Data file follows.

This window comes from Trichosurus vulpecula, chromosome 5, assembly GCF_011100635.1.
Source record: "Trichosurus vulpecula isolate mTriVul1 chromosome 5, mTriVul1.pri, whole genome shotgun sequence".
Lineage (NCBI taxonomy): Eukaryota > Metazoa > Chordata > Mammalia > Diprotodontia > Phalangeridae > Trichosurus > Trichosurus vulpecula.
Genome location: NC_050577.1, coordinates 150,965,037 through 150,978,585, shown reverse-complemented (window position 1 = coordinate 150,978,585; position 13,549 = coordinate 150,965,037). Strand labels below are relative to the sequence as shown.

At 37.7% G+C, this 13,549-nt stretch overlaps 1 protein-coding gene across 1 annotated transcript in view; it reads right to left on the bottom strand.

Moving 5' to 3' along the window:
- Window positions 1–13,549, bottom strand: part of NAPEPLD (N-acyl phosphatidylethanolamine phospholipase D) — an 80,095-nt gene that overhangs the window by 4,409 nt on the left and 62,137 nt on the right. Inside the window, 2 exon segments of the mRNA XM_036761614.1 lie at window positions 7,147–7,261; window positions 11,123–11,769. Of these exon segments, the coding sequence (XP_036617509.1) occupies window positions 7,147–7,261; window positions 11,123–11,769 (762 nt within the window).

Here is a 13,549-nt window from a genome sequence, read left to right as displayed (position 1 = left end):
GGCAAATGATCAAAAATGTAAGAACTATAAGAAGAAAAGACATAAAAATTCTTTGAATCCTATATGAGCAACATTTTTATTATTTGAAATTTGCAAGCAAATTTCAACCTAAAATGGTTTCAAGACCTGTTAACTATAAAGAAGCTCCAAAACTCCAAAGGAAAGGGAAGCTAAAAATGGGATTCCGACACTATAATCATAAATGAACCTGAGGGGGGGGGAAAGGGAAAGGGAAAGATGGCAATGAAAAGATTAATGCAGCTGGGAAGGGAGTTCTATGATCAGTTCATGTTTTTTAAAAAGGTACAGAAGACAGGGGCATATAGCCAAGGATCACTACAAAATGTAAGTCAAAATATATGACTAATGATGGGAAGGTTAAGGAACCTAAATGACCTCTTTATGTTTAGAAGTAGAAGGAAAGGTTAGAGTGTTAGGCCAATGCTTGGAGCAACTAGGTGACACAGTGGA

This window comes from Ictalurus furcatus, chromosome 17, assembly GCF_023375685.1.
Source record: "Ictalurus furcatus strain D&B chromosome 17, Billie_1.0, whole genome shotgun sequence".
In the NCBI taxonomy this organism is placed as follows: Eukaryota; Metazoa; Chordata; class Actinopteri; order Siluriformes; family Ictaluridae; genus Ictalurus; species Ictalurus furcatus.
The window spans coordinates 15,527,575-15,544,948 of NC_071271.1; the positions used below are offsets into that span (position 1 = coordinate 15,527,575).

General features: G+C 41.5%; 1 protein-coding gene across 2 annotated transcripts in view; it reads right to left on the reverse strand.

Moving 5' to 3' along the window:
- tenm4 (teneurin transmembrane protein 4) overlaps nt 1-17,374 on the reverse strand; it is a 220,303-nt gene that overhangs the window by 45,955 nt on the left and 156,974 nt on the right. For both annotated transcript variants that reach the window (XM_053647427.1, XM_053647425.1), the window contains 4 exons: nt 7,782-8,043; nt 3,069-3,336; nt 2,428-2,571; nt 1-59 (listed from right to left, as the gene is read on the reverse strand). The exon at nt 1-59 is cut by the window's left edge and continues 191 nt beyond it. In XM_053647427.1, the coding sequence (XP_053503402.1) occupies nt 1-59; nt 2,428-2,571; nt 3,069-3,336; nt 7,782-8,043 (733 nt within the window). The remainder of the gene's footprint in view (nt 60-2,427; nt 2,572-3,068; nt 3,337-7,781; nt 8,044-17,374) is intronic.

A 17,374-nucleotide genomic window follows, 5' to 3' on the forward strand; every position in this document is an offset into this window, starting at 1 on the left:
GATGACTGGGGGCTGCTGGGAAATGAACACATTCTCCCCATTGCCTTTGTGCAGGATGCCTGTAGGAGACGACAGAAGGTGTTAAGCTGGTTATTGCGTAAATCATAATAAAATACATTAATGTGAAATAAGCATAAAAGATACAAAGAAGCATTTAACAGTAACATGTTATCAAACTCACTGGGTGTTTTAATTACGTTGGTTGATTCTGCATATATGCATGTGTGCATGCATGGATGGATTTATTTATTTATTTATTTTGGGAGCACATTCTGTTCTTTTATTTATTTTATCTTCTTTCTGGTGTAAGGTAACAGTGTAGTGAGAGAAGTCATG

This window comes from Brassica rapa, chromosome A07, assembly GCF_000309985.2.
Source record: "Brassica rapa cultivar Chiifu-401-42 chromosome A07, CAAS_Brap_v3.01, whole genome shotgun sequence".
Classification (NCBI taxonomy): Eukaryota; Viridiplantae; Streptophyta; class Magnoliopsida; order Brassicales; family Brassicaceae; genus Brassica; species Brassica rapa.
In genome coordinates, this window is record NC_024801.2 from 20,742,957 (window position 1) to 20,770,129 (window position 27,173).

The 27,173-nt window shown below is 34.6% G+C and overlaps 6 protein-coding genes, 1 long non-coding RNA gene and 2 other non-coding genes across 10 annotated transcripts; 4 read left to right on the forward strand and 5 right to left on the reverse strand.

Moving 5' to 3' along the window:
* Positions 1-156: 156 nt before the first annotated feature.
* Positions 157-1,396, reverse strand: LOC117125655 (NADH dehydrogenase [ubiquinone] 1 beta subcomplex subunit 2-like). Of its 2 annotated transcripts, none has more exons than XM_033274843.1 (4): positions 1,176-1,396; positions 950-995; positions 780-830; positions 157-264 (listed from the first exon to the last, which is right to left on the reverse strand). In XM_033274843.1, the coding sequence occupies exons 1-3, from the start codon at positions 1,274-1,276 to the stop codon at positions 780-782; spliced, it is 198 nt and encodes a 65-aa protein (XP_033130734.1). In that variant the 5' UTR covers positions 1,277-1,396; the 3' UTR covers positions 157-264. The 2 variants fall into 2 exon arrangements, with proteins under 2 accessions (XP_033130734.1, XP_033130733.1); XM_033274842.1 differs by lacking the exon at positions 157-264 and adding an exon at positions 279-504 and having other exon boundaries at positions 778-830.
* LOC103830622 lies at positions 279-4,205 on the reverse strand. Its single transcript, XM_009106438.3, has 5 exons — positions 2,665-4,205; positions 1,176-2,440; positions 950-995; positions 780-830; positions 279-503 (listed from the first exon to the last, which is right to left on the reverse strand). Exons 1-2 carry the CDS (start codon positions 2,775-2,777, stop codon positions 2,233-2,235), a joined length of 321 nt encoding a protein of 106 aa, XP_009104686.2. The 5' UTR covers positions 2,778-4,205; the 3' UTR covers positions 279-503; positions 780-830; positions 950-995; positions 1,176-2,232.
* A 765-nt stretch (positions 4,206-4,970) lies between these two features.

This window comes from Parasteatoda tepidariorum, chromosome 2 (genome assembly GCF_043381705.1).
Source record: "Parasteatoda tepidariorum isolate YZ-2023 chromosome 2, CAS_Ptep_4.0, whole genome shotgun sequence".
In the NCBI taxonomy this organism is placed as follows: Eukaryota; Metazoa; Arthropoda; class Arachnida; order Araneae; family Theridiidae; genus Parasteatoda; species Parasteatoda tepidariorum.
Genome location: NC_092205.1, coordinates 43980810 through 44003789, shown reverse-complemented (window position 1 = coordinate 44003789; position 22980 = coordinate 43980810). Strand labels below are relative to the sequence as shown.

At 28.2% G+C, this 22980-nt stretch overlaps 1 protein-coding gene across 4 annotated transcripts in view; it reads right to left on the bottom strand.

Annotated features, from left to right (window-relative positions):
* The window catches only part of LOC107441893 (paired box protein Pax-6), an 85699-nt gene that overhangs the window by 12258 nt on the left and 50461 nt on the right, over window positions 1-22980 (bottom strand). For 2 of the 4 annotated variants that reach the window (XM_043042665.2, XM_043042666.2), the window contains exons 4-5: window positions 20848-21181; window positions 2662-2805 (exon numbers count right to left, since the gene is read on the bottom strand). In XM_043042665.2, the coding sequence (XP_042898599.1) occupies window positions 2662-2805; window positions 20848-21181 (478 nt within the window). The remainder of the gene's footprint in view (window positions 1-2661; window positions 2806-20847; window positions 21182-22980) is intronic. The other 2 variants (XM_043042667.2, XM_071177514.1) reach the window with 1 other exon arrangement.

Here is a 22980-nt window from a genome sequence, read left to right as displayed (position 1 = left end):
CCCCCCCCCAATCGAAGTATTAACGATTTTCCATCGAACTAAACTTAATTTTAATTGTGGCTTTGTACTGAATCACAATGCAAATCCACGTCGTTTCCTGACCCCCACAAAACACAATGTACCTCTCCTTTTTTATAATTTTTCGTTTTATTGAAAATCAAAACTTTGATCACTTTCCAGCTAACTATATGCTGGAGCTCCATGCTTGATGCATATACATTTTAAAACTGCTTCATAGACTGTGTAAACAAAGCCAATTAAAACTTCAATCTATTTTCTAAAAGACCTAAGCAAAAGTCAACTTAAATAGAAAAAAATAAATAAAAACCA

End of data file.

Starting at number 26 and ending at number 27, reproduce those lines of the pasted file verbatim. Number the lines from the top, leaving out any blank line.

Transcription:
* Positions 157-1,396, reverse strand: LOC117125655 (NADH dehydrogenase [ubiquinone] 1 beta subcomplex subunit 2-like). Of its 2 annotated transcripts, none has more exons than XM_033274843.1 (4): positions 1,176-1,396; positions 950-995; positions 780-830; positions 157-264 (listed from the first exon to the last, which is right to left on the reverse strand). In XM_033274843.1, the coding sequence occupies exons 1-3, from the start codon at positions 1,274-1,276 to the stop codon at positions 780-782; spliced, it is 198 nt and encodes a 65-aa protein (XP_033130734.1). In that variant the 5' UTR covers positions 1,277-1,396; the 3' UTR covers positions 157-264. The 2 variants fall into 2 exon arrangements, with proteins under 2 accessions (XP_033130734.1, XP_033130733.1); XM_033274842.1 differs by lacking the exon at positions 157-264 and adding an exon at positions 279-504 and having other exon boundaries at positions 778-830.
* LOC103830622 lies at positions 279-4,205 on the reverse strand. Its single transcript, XM_009106438.3, has 5 exons — positions 2,665-4,205; positions 1,176-2,440; positions 950-995; positions 780-830; positions 279-503 (listed from the first exon to the last, which is right to left on the reverse strand). Exons 1-2 carry the CDS (start codon positions 2,775-2,777, stop codon positions 2,233-2,235), a joined length of 321 nt encoding a protein of 106 aa, XP_009104686.2. The 5' UTR covers positions 2,778-4,205; the 3' UTR covers positions 279-503; positions 780-830; positions 950-995; positions 1,176-2,232.